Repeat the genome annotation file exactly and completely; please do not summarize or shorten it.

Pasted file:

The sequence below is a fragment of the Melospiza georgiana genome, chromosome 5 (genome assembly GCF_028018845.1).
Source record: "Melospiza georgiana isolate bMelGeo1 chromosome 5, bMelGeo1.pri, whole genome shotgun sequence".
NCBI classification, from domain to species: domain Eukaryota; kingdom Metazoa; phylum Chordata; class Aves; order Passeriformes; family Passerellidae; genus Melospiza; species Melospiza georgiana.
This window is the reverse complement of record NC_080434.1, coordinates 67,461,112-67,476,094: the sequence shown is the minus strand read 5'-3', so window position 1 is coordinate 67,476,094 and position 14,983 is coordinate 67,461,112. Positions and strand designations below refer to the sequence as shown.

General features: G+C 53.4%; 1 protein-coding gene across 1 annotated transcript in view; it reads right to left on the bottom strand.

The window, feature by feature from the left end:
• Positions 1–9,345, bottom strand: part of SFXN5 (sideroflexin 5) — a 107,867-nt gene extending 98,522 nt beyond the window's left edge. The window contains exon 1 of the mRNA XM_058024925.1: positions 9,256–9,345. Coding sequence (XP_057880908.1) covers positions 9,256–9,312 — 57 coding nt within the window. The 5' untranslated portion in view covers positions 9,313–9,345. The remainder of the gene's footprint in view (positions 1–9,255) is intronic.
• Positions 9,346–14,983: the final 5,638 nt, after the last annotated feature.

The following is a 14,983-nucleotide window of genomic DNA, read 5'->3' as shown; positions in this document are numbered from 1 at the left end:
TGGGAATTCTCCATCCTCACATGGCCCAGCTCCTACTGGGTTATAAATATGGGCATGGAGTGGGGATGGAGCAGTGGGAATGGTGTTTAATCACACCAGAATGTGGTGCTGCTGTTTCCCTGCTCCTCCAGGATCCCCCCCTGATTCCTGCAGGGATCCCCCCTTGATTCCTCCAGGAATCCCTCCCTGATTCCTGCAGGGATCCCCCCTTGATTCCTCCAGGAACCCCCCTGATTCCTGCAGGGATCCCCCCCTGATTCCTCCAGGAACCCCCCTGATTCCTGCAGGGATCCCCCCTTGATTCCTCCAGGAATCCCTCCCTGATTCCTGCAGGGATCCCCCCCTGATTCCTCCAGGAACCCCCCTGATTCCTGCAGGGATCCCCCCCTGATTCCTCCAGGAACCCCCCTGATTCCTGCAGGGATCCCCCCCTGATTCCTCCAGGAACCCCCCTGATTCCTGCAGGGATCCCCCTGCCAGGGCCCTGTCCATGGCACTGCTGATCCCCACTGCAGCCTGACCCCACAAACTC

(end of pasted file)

The sequence below is a fragment of the Melospiza georgiana genome, chromosome 5 (genome assembly GCF_028018845.1).
Source record: "Melospiza georgiana isolate bMelGeo1 chromosome 5, bMelGeo1.pri, whole genome shotgun sequence".
NCBI classification, from domain to species: domain Eukaryota; kingdom Metazoa; phylum Chordata; class Aves; order Passeriformes; family Passerellidae; genus Melospiza; species Melospiza georgiana.
This window is the reverse complement of record NC_080434.1, coordinates 67,461,112-67,476,094: the sequence shown is the minus strand read 5'-3', so window position 1 is coordinate 67,476,094 and position 14,983 is coordinate 67,461,112. Positions and strand designations below refer to the sequence as shown.

General features: G+C 53.4%; 1 protein-coding gene across 1 annotated transcript in view; it reads right to left on the bottom strand.

The window, feature by feature from the left end:
• Positions 1–9,345, bottom strand: part of SFXN5 (sideroflexin 5) — a 107,867-nt gene extending 98,522 nt beyond the window's left edge. The window contains exon 1 of the mRNA XM_058024925.1: positions 9,256–9,345. Coding sequence (XP_057880908.1) covers positions 9,256–9,312 — 57 coding nt within the window. The 5' untranslated portion in view covers positions 9,313–9,345. The remainder of the gene's footprint in view (positions 1–9,255) is intronic.
• Positions 9,346–14,983: the final 5,638 nt, after the last annotated feature.

The following is a 14,983-nucleotide window of genomic DNA, read 5'->3' as shown; positions in this document are numbered from 1 at the left end:
TGGGAATTCTCCATCCTCACATGGCCCAGCTCCTACTGGGTTATAAATATGGGCATGGAGTGGGGATGGAGCAGTGGGAATGGTGTTTAATCACACCAGAATGTGGTGCTGCTGTTTCCCTGCTCCTCCAGGATCCCCCCCTGATTCCTGCAGGGATCCCCCCTTGATTCCTCCAGGAATCCCTCCCTGATTCCTGCAGGGATCCCCCCTTGATTCCTCCAGGAACCCCCCTGATTCCTGCAGGGATCCCCCCCTGATTCCTCCAGGAACCCCCCTGATTCCTGCAGGGATCCCCCCTTGATTCCTCCAGGAATCCCTCCCTGATTCCTGCAGGGATCCCCCCCTGATTCCTCCAGGAACCCCCCTGATTCCTGCAGGGATCCCCCCCTGATTCCTCCAGGAACCCCCCTGATTCCTGCAGGGATCCCCCCCTGATTCCTCCAGGAACCCCCCTGATTCCTGCAGGGATCCCCCTGCCAGGGCCCTGTCCATGGCACTGCTGATCCCCACTGCAGCCTGACCCCACAAACTC